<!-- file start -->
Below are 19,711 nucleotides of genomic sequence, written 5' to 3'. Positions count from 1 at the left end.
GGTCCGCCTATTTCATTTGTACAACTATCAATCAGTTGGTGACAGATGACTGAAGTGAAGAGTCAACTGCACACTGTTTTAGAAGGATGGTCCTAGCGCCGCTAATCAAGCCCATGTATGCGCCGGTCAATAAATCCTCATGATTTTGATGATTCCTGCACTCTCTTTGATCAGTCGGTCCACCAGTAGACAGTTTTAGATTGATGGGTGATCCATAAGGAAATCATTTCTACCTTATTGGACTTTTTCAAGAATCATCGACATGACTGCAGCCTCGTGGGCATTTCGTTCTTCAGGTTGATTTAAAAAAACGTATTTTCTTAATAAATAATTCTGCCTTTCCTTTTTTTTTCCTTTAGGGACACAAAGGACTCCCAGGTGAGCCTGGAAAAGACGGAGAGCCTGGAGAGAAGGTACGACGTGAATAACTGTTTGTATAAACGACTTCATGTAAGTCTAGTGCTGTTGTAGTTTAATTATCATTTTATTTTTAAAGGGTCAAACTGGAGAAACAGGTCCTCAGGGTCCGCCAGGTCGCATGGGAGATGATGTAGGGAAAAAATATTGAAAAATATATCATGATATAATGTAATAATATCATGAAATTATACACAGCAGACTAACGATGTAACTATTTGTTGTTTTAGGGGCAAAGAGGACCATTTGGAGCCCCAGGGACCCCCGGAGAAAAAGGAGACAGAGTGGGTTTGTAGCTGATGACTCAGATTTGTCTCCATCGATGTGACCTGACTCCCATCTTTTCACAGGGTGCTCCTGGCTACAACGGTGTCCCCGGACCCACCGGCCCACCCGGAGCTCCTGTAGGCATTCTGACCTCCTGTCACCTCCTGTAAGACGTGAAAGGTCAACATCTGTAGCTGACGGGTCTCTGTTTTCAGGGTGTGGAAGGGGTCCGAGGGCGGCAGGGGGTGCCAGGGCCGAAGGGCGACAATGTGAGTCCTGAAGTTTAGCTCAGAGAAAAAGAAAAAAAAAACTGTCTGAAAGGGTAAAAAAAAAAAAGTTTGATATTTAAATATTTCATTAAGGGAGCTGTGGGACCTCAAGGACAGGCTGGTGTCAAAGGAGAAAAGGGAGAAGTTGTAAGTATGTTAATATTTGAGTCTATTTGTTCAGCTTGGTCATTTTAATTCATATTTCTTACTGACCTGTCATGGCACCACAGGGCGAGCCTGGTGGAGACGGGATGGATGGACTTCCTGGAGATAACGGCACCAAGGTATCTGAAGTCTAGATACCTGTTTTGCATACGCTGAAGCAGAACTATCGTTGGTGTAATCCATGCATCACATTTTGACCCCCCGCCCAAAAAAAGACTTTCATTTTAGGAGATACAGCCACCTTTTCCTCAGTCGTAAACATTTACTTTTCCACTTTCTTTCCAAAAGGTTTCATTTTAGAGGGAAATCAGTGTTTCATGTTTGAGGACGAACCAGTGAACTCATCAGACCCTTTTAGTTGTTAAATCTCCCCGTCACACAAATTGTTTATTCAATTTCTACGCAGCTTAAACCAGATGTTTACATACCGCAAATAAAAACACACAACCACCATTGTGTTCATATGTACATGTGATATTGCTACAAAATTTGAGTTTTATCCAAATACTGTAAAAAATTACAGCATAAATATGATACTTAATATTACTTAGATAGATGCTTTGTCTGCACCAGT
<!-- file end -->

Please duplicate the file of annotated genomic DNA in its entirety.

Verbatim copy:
Below are 19,711 nucleotides of genomic sequence, written 5' to 3'. Positions count from 1 at the left end.
GGTCCGCCTATTTCATTTGTACAACTATCAATCAGTTGGTGACAGATGACTGAAGTGAAGAGTCAACTGCACACTGTTTTAGAAGGATGGTCCTAGCGCCGCTAATCAAGCCCATGTATGCGCCGGTCAATAAATCCTCATGATTTTGATGATTCCTGCACTCTCTTTGATCAGTCGGTCCACCAGTAGACAGTTTTAGATTGATGGGTGATCCATAAGGAAATCATTTCTACCTTATTGGACTTTTTCAAGAATCATCGACATGACTGCAGCCTCGTGGGCATTTCGTTCTTCAGGTTGATTTAAAAAAACGTATTTTCTTAATAAATAATTCTGCCTTTCCTTTTTTTTTCCTTTAGGGACACAAAGGACTCCCAGGTGAGCCTGGAAAAGACGGAGAGCCTGGAGAGAAGGTACGACGTGAATAACTGTTTGTATAAACGACTTCATGTAAGTCTAGTGCTGTTGTAGTTTAATTATCATTTTATTTTTAAAGGGTCAAACTGGAGAAACAGGTCCTCAGGGTCCGCCAGGTCGCATGGGAGATGATGTAGGGAAAAAATATTGAAAAATATATCATGATATAATGTAATAATATCATGAAATTATACACAGCAGACTAACGATGTAACTATTTGTTGTTTTAGGGGCAAAGAGGACCATTTGGAGCCCCAGGGACCCCCGGAGAAAAAGGAGACAGAGTGGGTTTGTAGCTGATGACTCAGATTTGTCTCCATCGATGTGACCTGACTCCCATCTTTTCACAGGGTGCTCCTGGCTACAACGGTGTCCCCGGACCCACCGGCCCACCCGGAGCTCCTGTAGGCATTCTGACCTCCTGTCACCTCCTGTAAGACGTGAAAGGTCAACATCTGTAGCTGACGGGTCTCTGTTTTCAGGGTGTGGAAGGGGTCCGAGGGCGGCAGGGGGTGCCAGGGCCGAAGGGCGACAATGTGAGTCCTGAAGTTTAGCTCAGAGAAAAAGAAAAAAAAAACTGTCTGAAAGGGTAAAAAAAAAAAAGTTTGATATTTAAATATTTCATTAAGGGAGCTGTGGGACCTCAAGGACAGGCTGGTGTCAAAGGAGAAAAGGGAGAAGTTGTAAGTATGTTAATATTTGAGTCTATTTGTTCAGCTTGGTCATTTTAATTCATATTTCTTACTGACCTGTCATGGCACCACAGGGCGAGCCTGGTGGAGACGGGATGGATGGACTTCCTGGAGATAACGGCACCAAGGTATCTGAAGTCTAGATACCTGTTTTGCATACGCTGAAGCAGAACTATCGTTGGTGTAATCCATGCATCACATTTTGACCCCCCGCCCAAAAAAAGACTTTCATTTTAGGAGATACAGCCACCTTTTCCTCAGTCGTAAACATTTACTTTTCCACTTTCTTTCCAAAAGGTTTCATTTTAGAGGGAAATCAGTGTTTCATGTTTGAGGACGAACCAGTGAACTCATCAGACCCTTTTAGTTGTTAAATCTCCCCGTCACACAAATTGTTTATTCAATTTCTACGCAGCTTAAACCAGATGTTTACATACCGCAAATAAAAACACACAACCACCATTGTGTTCATATGTACATGTGATATTGCTACAAAATTTGAGTTTTATCCAAATACTGTAAAAAATTACAGCATAAATATGATACTTAATATTACTTAGATAGATGCTTTGTCTGCACCAGT